For all of the shifting dynamics in economic expectations and voters' growing comfort with Romney, though, the presidential race is still a virtual dead heat, with Romney favored by 47 percent of likely voters and Obama by 45 percent, a result within the poll's margin of sampling error.
What matters most in the election endgame is Romney's standing in the handful of states whose electoral votes are still up for grabs. And polls in a number of those battleground states still appear to favor Obama.
After a commanding first debate performance and a generally good month, Romney has gained ground with Americans on a number of important fronts, including his overall favorability rating and voters' impressions of his ability to understand their problems. He has also sharply narrowed the gender gap, with women now split evenly between the two candidates, and Romney holding a slight edge among men.
At the same time, expectations that Obama will be re-elected have slipped: Half of voters now expect the president to win a second term, down from 55 percent a month earlier.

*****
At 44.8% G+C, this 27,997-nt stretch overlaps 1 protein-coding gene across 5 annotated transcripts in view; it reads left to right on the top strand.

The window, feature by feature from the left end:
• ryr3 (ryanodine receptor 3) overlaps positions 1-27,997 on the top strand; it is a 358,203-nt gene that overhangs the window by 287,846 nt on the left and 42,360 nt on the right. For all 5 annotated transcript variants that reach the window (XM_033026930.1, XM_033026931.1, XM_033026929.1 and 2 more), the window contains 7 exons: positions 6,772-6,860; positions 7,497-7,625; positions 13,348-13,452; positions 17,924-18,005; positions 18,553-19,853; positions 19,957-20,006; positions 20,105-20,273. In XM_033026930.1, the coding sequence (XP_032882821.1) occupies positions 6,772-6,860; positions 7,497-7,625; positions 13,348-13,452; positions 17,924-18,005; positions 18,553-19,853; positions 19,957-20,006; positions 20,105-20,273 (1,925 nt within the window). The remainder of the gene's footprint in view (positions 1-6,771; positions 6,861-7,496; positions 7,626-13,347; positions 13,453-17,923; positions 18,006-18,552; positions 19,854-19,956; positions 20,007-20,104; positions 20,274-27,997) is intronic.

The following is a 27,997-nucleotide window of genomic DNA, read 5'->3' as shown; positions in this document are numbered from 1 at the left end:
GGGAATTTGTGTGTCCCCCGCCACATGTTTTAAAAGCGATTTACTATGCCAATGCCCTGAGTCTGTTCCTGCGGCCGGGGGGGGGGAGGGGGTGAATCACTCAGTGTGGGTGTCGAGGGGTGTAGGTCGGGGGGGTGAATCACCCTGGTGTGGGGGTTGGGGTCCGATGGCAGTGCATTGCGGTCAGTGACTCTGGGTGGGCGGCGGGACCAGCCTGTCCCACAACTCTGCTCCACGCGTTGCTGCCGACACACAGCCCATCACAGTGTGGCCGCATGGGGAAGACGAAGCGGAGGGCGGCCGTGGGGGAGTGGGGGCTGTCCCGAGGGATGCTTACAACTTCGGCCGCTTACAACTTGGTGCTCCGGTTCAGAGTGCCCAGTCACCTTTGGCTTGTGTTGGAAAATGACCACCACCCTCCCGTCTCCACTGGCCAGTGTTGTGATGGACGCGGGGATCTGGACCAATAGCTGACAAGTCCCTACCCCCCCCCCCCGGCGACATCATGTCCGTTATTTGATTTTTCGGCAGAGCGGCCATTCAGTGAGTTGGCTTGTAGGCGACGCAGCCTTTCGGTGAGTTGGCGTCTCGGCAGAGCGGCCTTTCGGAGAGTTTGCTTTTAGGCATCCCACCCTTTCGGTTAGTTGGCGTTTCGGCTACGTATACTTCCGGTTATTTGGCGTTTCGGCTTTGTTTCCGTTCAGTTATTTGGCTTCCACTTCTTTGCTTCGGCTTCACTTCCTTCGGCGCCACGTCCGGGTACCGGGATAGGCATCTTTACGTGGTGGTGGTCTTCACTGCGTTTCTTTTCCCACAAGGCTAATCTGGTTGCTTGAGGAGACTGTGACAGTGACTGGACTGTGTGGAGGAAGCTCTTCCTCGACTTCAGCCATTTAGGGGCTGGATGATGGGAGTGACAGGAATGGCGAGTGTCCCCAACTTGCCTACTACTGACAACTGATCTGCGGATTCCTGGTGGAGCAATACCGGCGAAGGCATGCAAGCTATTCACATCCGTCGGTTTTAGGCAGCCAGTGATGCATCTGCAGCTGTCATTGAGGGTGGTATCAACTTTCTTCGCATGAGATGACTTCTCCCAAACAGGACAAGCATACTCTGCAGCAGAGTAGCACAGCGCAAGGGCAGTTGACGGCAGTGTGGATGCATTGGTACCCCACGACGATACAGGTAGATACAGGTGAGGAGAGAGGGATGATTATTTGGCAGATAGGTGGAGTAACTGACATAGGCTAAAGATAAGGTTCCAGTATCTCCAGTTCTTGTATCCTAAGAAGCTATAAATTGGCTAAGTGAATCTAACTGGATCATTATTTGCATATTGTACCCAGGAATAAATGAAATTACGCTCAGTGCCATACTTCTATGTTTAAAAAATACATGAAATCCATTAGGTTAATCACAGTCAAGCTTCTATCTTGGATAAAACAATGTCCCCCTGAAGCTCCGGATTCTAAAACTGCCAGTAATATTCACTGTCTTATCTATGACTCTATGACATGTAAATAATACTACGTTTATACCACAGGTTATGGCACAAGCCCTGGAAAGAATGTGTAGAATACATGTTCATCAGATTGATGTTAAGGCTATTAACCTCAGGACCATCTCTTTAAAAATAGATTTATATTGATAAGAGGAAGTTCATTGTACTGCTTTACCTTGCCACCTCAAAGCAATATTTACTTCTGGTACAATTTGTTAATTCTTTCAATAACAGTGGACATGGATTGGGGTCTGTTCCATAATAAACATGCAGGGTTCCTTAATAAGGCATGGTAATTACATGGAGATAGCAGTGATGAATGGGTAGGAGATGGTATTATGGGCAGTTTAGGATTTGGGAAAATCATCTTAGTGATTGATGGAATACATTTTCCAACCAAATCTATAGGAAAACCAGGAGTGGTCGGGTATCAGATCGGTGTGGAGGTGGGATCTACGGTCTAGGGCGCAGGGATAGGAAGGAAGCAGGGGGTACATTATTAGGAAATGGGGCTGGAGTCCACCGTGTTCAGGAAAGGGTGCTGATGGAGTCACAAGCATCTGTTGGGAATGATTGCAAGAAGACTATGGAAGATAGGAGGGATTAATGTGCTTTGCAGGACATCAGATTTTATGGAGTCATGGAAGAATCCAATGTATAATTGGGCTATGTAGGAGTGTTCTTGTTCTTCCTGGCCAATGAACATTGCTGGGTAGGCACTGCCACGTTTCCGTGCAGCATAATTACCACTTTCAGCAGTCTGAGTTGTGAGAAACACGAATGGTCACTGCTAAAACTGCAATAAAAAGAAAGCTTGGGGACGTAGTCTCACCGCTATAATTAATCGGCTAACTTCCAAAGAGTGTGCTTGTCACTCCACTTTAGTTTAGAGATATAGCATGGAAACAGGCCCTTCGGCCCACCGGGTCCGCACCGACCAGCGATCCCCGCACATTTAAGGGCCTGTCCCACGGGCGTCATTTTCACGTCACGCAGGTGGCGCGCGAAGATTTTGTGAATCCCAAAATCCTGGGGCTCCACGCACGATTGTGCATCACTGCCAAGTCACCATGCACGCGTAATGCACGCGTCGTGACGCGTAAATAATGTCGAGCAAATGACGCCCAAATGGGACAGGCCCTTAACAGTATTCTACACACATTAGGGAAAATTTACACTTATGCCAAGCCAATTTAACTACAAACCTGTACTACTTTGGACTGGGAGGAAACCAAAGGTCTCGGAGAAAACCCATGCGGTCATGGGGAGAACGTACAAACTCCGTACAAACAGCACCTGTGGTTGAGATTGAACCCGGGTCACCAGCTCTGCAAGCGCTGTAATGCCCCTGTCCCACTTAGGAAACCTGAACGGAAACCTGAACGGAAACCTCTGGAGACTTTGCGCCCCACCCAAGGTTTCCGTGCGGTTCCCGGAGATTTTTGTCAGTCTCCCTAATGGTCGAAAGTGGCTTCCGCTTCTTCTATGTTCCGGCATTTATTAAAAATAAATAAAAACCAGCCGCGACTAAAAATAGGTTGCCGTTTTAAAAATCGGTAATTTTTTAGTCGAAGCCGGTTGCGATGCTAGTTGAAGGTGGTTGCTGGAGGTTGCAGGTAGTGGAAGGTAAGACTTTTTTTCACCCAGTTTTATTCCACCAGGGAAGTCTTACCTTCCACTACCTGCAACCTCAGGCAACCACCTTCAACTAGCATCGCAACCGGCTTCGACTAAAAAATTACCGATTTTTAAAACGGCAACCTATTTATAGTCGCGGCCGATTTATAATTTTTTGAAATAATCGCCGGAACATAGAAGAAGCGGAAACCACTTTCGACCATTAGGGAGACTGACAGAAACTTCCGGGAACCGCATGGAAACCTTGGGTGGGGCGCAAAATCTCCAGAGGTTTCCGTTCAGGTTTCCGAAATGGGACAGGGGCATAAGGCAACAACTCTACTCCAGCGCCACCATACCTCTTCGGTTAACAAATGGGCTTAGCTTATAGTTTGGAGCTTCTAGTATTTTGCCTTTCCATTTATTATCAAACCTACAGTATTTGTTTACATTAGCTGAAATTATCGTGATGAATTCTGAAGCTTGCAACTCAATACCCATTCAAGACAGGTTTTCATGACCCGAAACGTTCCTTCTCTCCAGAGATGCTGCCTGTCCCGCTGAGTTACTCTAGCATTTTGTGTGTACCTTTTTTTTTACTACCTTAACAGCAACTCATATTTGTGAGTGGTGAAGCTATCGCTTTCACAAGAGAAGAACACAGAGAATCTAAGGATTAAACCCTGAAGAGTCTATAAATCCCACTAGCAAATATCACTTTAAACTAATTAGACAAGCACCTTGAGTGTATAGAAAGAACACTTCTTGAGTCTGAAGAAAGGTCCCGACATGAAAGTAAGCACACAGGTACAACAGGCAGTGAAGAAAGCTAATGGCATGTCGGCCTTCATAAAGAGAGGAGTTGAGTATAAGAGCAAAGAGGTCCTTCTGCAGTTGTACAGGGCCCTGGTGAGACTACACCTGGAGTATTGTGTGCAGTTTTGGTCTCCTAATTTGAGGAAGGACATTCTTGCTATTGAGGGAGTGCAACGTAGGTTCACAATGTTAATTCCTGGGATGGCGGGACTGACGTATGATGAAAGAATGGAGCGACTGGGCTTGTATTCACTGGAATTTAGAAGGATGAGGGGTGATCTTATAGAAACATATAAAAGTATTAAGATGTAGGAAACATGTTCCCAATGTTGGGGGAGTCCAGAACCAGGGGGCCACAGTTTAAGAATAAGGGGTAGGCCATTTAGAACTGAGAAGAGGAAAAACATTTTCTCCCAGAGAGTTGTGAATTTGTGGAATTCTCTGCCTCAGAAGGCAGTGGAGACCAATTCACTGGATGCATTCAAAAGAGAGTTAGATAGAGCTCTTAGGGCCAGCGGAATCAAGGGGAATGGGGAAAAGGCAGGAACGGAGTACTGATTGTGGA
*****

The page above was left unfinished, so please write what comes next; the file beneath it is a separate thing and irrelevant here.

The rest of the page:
Seventeen percent of likely voters in the survey reported they've already cast ballots, a sharp reminder to the candidates that they have little time left to sway voters.
Romney's pitch to women has been focused squarely on the economy, making the case that what women want most is to ensure their families and their country are on a solid financial footing. The poll shows that message appears to be taking root.
A month ago, women favored Obama over Romney on the economy 56 percent to 40 percent. Now, the split has shifted to 49 percent for Romney and 45 percent for Obama.
Similarly, Obama's lead among women as the candidate who better understands the people's problems has narrowed considerably, from a 58-36 Obama advantage last month to a 50-43 Obama edge now.